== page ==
In June of 2001, residents there filed a formal complaint with Mr. Rosengart’s office, in which they alleged that the building had many defects which the building’s sponsor-Corn Associates, in which Robert A. Levine is a principal-hadn’t disclosed to the original buyers. An independent engineer later confirmed that those defects included window leaks, loose bricks in the building’s façade and drainage problems with the air-conditioning. Corn Associates went on to agree in principle to pay $1 million in restitution.
At the Empire Condominium, a 31-story tower on 78th Street off Third Avenue that was completed in late 2000, the promise of high-end luxury units attracted buyers like Yankees slugger Jason Giambi, real-estate magnate Steven Witkoff and YES cable-network chief Leo Hindrey. The 77 sponsor units ranged in price from just under $1 million to $6 million, and many buyers signed a contract after seeing only blueprints and a sample apartment. As was the case with 515 Park, many owners made quick millions by flipping their apartments shortly after buying. Those who stayed, however, soon discovered a host of problems not only in their own units, but in the building’s superstructure, according to a complaint before the attorney general’s office. Some of their complaints, like improperly caulked moldings and sloppy mortar work, were relatively minor. Others, like buckling wood floors and massive flooding problems, were more serious.
In a March interview, Mr. Rosengart of the attorney general’s office told The Observer that it was the aggregation of many small flaws that became costly to residents.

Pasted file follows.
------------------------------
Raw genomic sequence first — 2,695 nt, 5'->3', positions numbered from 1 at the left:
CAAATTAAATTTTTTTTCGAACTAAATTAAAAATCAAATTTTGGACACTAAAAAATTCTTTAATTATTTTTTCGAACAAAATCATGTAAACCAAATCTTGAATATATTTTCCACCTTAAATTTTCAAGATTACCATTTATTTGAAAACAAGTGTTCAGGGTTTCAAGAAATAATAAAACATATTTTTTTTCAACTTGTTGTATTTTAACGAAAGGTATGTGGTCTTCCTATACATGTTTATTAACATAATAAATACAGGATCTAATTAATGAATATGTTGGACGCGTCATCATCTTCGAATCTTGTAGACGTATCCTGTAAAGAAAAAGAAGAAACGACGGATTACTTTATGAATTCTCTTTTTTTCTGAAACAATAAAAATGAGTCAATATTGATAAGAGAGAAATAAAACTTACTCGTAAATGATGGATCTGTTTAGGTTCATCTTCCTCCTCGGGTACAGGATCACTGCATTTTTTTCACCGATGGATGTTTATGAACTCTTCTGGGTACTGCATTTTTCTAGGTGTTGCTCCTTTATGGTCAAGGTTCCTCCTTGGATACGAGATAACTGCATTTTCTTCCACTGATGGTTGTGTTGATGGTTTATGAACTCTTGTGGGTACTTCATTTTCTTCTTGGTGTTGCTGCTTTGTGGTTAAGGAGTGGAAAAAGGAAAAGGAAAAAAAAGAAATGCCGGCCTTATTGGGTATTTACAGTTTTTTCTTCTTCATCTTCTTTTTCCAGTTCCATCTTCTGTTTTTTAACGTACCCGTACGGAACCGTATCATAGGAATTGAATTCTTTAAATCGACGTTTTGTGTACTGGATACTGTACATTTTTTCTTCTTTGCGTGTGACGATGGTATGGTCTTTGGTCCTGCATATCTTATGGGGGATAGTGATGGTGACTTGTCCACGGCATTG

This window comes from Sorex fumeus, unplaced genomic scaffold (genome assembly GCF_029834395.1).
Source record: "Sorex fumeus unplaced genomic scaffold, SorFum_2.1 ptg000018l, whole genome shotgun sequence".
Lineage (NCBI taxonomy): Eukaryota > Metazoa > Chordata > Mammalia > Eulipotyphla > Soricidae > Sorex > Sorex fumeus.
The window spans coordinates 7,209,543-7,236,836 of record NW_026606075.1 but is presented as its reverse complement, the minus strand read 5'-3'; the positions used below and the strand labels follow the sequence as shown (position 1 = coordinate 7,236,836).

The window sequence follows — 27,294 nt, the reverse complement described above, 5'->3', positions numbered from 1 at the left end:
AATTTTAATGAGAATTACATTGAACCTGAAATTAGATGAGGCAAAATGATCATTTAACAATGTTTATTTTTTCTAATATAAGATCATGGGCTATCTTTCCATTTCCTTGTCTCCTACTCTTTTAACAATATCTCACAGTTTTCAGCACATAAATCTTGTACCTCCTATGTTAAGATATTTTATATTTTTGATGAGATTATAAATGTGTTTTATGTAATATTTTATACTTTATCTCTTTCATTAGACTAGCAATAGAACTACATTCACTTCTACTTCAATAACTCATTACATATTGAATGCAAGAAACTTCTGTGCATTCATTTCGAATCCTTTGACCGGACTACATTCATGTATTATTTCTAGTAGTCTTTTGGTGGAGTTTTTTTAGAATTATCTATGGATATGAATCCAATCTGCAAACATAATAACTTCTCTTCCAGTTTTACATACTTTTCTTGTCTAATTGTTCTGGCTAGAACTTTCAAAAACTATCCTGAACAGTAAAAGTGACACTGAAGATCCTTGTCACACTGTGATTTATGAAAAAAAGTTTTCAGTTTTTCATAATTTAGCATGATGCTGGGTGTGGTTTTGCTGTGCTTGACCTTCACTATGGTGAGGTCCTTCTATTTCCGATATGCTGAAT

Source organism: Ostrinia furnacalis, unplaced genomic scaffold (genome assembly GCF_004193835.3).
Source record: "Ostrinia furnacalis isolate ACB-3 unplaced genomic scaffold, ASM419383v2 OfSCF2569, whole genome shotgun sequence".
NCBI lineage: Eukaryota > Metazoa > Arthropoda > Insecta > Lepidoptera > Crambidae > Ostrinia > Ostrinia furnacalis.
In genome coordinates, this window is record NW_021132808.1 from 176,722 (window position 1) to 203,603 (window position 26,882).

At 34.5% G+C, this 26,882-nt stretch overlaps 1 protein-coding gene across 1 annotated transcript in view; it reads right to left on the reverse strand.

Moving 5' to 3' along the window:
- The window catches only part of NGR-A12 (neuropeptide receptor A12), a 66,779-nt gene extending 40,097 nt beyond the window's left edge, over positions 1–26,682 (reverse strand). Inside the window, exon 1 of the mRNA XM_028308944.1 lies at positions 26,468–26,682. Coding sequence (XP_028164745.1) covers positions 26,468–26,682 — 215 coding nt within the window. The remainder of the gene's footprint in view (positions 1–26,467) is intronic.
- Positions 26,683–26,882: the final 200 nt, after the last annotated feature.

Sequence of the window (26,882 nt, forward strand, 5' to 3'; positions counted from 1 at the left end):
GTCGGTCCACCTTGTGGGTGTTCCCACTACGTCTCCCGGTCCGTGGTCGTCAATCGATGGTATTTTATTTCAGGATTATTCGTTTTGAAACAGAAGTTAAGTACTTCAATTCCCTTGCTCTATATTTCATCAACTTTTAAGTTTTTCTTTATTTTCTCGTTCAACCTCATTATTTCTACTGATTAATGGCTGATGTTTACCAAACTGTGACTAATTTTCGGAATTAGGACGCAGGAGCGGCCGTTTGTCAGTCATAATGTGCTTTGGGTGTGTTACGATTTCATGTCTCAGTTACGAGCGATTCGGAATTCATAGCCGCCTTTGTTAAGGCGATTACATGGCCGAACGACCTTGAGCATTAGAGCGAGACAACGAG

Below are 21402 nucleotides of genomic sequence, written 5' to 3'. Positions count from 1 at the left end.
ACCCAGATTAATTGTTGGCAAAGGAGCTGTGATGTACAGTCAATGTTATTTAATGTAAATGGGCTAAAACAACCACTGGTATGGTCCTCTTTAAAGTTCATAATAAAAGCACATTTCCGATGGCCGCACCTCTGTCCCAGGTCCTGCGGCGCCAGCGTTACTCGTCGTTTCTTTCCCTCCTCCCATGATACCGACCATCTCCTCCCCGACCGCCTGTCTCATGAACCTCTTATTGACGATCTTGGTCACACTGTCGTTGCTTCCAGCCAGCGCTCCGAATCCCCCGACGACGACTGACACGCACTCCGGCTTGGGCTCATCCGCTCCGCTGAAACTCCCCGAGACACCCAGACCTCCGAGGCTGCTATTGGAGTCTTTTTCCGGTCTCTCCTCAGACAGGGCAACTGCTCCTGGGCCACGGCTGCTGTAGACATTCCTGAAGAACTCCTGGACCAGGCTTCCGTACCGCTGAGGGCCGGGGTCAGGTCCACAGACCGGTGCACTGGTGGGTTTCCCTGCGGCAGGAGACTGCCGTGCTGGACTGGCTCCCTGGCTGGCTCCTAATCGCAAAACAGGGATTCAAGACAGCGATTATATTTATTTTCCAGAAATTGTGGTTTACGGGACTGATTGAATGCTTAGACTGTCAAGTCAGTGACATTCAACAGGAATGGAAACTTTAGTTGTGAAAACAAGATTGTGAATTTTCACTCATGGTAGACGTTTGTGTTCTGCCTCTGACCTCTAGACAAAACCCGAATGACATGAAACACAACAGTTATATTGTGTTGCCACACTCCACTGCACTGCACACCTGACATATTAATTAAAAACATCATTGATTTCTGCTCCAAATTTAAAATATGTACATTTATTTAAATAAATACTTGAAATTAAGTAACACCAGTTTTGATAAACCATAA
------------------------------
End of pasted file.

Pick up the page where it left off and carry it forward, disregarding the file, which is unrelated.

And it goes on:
“Most of the items are relatively minor, but in sum total, it amounts to a lot,” he said.
The firm responsible for the Empire’s construction, RFD Third Avenue Associates, helmed by developers Aby Rosen, Michael Fuchs and Trevor Davis, ended up squaring off with angry residents in Mr. Rosengart’s office, and a settlement is currently being negotiated.
A similar case cropped up in Tribeca at the Ice House, located at 27 N. Moore Street. Shortly after the building’s conversion in 1999, residents of the building, who included Billy Crystal, sportscaster Warner Wolf and Martha Stewart’s daughter Alexis, filed suit against the building’s developer, citing shoddy construction work and sub-par finishes on the apartments. (Singer Marc Anthony flipped his apartment early, though his representatives have said it had nothing to do with residents’ claims about the building.)
By February of 2002, Mr. Rosengart’s office-which had taken up the case-reached a settlement with the developer, Jack Lefkowitz, whereby the building’s condo board gained control of 6,000 square feet of commercial space on the ground floor to help pay for the necessary repairs. Since then, Mr. Wolf has sold his apartment for $4.45 million.
Mr. Mollen, who represents numerous developers across the city and writes a weekly real-estate column for The New York Law Journal , said that sometimes, residents go overboard on their cost estimates-and in the process, run the unintended risk of seriously damaging the building’s financial health.
“They could be doing enormous harm to their neighbors by giving the outside world the impression that their building has significant problems way beyond reality,” he said.
For Mr. Kramer, who is both trying to sell and filing suit, it’s worth millions to prove Mr. Mollen wrong. And there are some reasons for hope. Just last week, 515 Park saw its first sale in months: The unit belonged to Goldman Sachs executive W. Thomas York Jr. and was listing for $7.9 million. Mr. York couldn’t comment on the deal, because Goldman Sachs, as an investor in the building, has actually been named as a defendant in the board of managers’ lawsuit. But a source close to the deal said that Mr. York’s unit had tested clean for mold, as had many other units in the building.
The question, according to JoAnne Kennedy, president of Coldwell Banker Hunt Kennedy, “is how to raise the issue without casting a spell on the whole project.”